The Australian Competition and Consumer Commission has just released its 600-page Digital Platforms Inquiry, which is intended to make the digital landscape for consumers in Australia safer and fairer.

The government is currently reviewing the ACCC’s 23 recommendations, and will decide whether to adopt or reject them by the end of this year. But what you might not realise is that contained within the same report are new digital privacy rules that will have a big impact on schools that take and share pictures of students.

 

Strengthening the Privacy Act

The report recommends that consumer protections in the Privacy Act be strengthened, meaning schools will have to go to extra effort to clarify how they intend to collect, use and disclose personal information. Individuals in Australia will be granted new protections to ensure that their digital privacy is maintained and upheld, and these powers will be extended to minors too.

Unsurprisingly, schools are one of the biggest publishers of minor personal data and photos.

If the government does decide to adopt the ACCC’s recommendations, schools will have to work much harder to ensure photos of pupils are not hosted on unsecured media, unless clear consent has been given in advance.

In order for this to happen, a whole range of processes, protocols and technology will need to be put in place to keep up with the new rules.

 

How schools should be responding

So what steps should schools be taking to avoid falling foul of the ACCC’s recommendations? First of all, they must understand that the data they have at their fingertips contains the potential for a serious privacy breach. For instance, basic details such as a child’s name or class name, when combined with the metadata associated with a photo, such as date, time and location information can result in a breach that impacts the safety of a pupil or their family where a domestic violence order is in place.

The first step to avoiding such breaches is to ensure that the data you collect is done so in a secure manner. Not all data breaches occur in high-tech environments: paper notes or information stored on easy-to-lose removable storage devices such as USB sticks or CDs is a data breach waiting to happen. Instead, ensure information is stored in a secure, private online system.

 

The social media conundrum

Social media has made it easy for schools to share and communicate with the wider school community, but despite being free, it actually comes at a cost: information about your students is being collected by these platforms.

The ACCC’s inquiry could soon mean that social media platforms are considered ‘publishers’, and all posts uploaded to their sites will be considered under the same scrutiny as a publisher would.

To avoid falling foul of the recommendations, ensure your social media consent process clearly defines what might happen when images and other personal information are shared on social media, so that everyone involved has clearly agreed to have their data shared.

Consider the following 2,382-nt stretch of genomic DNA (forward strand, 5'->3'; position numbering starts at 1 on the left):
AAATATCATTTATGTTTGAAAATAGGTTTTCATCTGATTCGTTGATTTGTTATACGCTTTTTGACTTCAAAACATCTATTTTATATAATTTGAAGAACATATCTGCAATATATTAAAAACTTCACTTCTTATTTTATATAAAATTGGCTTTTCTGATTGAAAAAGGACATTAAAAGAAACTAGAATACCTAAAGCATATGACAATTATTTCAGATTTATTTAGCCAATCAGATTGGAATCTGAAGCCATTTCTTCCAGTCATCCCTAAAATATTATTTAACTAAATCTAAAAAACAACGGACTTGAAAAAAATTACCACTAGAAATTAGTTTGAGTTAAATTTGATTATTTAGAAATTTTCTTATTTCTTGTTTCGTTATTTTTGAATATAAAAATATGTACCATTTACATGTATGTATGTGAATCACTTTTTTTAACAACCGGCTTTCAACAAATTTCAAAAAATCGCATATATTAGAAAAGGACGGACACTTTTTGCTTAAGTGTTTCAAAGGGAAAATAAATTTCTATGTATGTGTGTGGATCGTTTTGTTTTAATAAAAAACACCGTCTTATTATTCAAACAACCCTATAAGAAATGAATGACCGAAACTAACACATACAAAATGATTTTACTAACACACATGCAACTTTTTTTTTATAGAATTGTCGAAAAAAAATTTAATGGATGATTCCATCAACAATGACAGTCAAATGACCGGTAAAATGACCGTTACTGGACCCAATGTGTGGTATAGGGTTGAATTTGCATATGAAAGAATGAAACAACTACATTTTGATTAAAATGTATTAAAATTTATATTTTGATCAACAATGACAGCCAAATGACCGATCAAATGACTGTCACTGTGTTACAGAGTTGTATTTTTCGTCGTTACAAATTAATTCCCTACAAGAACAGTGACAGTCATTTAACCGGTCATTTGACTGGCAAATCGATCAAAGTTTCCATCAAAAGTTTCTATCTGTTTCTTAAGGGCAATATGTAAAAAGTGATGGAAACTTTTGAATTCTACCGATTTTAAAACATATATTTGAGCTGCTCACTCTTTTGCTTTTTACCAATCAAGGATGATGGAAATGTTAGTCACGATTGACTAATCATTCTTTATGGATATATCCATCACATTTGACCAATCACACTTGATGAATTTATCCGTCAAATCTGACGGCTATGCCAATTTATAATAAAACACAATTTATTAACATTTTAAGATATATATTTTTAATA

Test your setup

One of the best ways to test your current data privacy setup is to investigate what happens to images at all stages of their life-cycle.

Among some of the many questions both schools and their photographers need to ask are: where and how are the images are being captured? Where are they being stored? What kind of devices are they being captured on? Who owns those devices? Who can access those images? How is consent being captured? How are we controlling where the images are shared and published?

It’s surprising how many businesses don’t ask these questions when the answers have the power to reveal areas of significant privacy risk.

All contracts between schools and photographers should be prepared with these questions in mind, and include, at a minimum, important clauses about who is responsible for ensuring the students’ data is secure, where and how it will be stored, and what other parties are permitted to do with that data.

 

Best practice is the only practice

It’s essential that both schools and their photographers champion the image privacy cause and demonstrate robust privacy practices. They should work together to ensure all photo and video permission forms are created according to best practice, and that image privacy processes and procedures are sound.

Don’t be afraid to invest in technology, expertise and resources, including those that help manage image consent across large, diverse and growing media collections. And it’s really important that you educate your staff on image privacy processes and procedures.

The end of the year will be here before we know it. If the ACCC’s recommendations are accepted, there won’t be much time for schools and photographers to make the necessary improvements. Don’t assume that you can retrofit privacy at the last minute, or you will join the long list of schools sleepwalking into image-sharing danger.

 

Find out more about Colin's work in child image protection at pixevety.  In 2012, he saw an opportunity to create a unique business within his area of passion, photography. He witnessed first-hand the potential risks and harm the mismanagement of photos can have on children. And he became an advocate for protecting every parent’s right to determine how their child’s photo is used, and protecting every child’s right to safety and digital privacy. After learning of the minefield of privacy laws and the daily stress for schools in managing and sharing the photos of every single student, Colin decided to do something about it. And pixevety was born.